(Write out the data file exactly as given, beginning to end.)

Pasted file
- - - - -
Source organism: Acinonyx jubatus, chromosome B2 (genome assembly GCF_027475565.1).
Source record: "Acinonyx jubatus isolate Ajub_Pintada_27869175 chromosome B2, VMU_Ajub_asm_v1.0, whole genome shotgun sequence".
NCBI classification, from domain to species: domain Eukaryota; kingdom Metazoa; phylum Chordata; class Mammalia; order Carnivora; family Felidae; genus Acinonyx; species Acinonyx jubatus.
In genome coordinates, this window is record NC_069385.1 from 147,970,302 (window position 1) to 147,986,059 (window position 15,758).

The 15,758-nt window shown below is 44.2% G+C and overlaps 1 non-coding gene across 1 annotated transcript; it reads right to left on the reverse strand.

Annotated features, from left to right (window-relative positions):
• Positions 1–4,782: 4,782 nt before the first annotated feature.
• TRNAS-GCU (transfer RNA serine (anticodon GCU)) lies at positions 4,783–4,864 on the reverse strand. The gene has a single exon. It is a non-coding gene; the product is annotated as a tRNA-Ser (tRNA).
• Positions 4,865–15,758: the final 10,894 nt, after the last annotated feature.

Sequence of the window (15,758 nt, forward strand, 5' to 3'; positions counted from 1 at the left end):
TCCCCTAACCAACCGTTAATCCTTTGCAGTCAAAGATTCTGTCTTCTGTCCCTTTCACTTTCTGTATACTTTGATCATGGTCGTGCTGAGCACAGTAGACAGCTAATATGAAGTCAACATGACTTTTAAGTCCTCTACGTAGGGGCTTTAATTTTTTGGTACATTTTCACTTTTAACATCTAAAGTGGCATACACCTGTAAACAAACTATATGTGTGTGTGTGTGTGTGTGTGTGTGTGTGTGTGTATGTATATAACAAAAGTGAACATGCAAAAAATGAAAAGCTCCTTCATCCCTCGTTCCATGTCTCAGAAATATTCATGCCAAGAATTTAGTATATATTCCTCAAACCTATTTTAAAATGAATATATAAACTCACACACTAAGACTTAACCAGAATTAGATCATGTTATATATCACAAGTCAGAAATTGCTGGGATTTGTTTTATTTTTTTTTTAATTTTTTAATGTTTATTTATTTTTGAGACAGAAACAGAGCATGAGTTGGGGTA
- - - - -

Source organism: Acinonyx jubatus, chromosome B2 (genome assembly GCF_027475565.1).
Source record: "Acinonyx jubatus isolate Ajub_Pintada_27869175 chromosome B2, VMU_Ajub_asm_v1.0, whole genome shotgun sequence".
NCBI classification, from domain to species: domain Eukaryota; kingdom Metazoa; phylum Chordata; class Mammalia; order Carnivora; family Felidae; genus Acinonyx; species Acinonyx jubatus.
In genome coordinates, this window is record NC_069385.1 from 147,970,302 (window position 1) to 147,986,059 (window position 15,758).

The 15,758-nt window shown below is 44.2% G+C and overlaps 1 non-coding gene across 1 annotated transcript; it reads right to left on the reverse strand.

Annotated features, from left to right (window-relative positions):
• Positions 1–4,782: 4,782 nt before the first annotated feature.
• TRNAS-GCU (transfer RNA serine (anticodon GCU)) lies at positions 4,783–4,864 on the reverse strand. The gene has a single exon. It is a non-coding gene; the product is annotated as a tRNA-Ser (tRNA).
• Positions 4,865–15,758: the final 10,894 nt, after the last annotated feature.

Sequence of the window (15,758 nt, forward strand, 5' to 3'; positions counted from 1 at the left end):
TCCCCTAACCAACCGTTAATCCTTTGCAGTCAAAGATTCTGTCTTCTGTCCCTTTCACTTTCTGTATACTTTGATCATGGTCGTGCTGAGCACAGTAGACAGCTAATATGAAGTCAACATGACTTTTAAGTCCTCTACGTAGGGGCTTTAATTTTTTGGTACATTTTCACTTTTAACATCTAAAGTGGCATACACCTGTAAACAAACTATATGTGTGTGTGTGTGTGTGTGTGTGTGTGTGTGTGTATGTATATAACAAAAGTGAACATGCAAAAAATGAAAAGCTCCTTCATCCCTCGTTCCATGTCTCAGAAATATTCATGCCAAGAATTTAGTATATATTCCTCAAACCTATTTTAAAATGAATATATAAACTCACACACTAAGACTTAACCAGAATTAGATCATGTTATATATCACAAGTCAGAAATTGCTGGGATTTGTTTTATTTTTTTTTTAATTTTTTAATGTTTATTTATTTTTGAGACAGAAACAGAGCATGAGTTGGGGTA